Why airlines banned masks with exhalation valves

Major airlines—including JetBlue Airways, Alaskan Airlines, and Delta Air Lines—have banned masks with vents or exhalation valves in an effort to further prevent the spread of COVID-19 on passenger planes.

These types of masks allow individuals wearing them to exhale the virus, which essentially undermines the goal of wearing a face covering as recommended by the CDC, according to medical professionals.

"Those valves seem to not stop the virus from traveling as far," Dr. Teresa Murray Amato, the chair of emergency medicine at LIJ Forest Hills, told FOX 5 NY. "So while some people feel they're more comfortable, they start to kind of defeat the purpose of actually wearing the mask, which is to protect the people around you."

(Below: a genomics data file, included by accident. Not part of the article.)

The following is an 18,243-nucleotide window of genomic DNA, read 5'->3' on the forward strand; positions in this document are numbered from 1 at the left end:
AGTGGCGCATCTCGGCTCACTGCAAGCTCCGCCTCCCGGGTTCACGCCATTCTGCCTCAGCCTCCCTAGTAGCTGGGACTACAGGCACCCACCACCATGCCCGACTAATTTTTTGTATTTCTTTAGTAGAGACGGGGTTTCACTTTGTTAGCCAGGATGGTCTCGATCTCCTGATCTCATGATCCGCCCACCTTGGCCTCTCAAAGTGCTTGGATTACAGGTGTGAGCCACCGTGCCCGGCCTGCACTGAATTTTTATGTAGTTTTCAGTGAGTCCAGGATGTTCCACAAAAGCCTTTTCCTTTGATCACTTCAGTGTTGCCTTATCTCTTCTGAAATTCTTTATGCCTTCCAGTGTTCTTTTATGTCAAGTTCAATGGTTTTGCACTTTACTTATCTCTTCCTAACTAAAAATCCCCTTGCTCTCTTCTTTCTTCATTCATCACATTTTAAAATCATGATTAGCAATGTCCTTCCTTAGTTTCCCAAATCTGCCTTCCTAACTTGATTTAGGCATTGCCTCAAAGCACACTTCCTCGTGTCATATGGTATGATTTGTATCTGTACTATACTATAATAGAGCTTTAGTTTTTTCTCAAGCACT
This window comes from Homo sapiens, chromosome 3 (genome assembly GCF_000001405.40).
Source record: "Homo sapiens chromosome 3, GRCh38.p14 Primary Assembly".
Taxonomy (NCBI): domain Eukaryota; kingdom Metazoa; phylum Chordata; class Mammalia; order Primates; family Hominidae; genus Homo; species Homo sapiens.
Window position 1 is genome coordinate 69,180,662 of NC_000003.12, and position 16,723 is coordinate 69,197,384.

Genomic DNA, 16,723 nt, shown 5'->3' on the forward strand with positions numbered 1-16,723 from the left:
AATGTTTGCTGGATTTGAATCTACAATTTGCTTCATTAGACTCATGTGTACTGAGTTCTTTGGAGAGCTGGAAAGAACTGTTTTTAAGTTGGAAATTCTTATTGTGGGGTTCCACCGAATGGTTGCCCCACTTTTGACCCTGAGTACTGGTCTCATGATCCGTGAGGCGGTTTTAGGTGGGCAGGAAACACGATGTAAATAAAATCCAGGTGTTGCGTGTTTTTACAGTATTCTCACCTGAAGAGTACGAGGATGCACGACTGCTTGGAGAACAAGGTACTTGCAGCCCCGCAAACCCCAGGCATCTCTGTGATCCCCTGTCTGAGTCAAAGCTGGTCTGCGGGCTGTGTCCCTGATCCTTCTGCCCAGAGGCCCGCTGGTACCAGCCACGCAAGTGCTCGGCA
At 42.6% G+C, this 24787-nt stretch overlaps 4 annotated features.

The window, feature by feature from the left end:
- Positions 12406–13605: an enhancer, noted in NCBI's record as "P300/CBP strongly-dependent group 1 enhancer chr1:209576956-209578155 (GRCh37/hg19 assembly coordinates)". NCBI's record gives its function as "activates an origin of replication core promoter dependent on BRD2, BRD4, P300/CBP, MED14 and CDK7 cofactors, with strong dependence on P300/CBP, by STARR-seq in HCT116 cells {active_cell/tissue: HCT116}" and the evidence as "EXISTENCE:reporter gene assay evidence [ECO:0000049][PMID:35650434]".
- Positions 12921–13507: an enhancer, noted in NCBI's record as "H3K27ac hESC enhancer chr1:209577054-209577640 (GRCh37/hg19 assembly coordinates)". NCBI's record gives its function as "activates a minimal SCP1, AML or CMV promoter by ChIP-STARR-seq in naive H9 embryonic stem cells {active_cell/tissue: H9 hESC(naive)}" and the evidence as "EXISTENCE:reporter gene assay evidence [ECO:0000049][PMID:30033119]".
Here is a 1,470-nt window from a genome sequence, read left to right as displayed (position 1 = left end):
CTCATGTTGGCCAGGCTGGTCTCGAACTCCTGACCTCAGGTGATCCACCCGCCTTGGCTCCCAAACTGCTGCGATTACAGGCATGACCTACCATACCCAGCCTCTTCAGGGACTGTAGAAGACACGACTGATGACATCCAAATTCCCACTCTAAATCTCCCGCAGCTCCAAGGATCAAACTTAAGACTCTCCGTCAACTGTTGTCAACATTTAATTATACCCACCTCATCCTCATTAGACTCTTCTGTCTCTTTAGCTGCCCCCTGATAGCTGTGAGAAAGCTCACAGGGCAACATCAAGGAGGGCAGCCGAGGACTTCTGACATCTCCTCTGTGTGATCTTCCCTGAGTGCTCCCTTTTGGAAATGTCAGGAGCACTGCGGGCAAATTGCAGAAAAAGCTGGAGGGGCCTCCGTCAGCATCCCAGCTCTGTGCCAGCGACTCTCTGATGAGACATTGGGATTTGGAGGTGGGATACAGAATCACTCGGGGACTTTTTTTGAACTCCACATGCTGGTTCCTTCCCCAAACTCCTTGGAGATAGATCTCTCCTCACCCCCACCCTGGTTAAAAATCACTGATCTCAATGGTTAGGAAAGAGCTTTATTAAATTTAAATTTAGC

Experts agree that bandanas or surgical masks work perfectly fine as face coverings.

John O'Horo is an infectious disease consultant with the Mayo Clinic, which advised Delta on the airline's ramped-up protocols.

"The rule of thumb that I give for wearing an everyday mask is really anything that covers the nose and mouth," O'Horo said. "If you hold it up to the light and you don't see any light poking through, it's probably going to be adequate as a mask."

And no mask, no flying—with no exceptions—is currently the rule on every U.S. airline.

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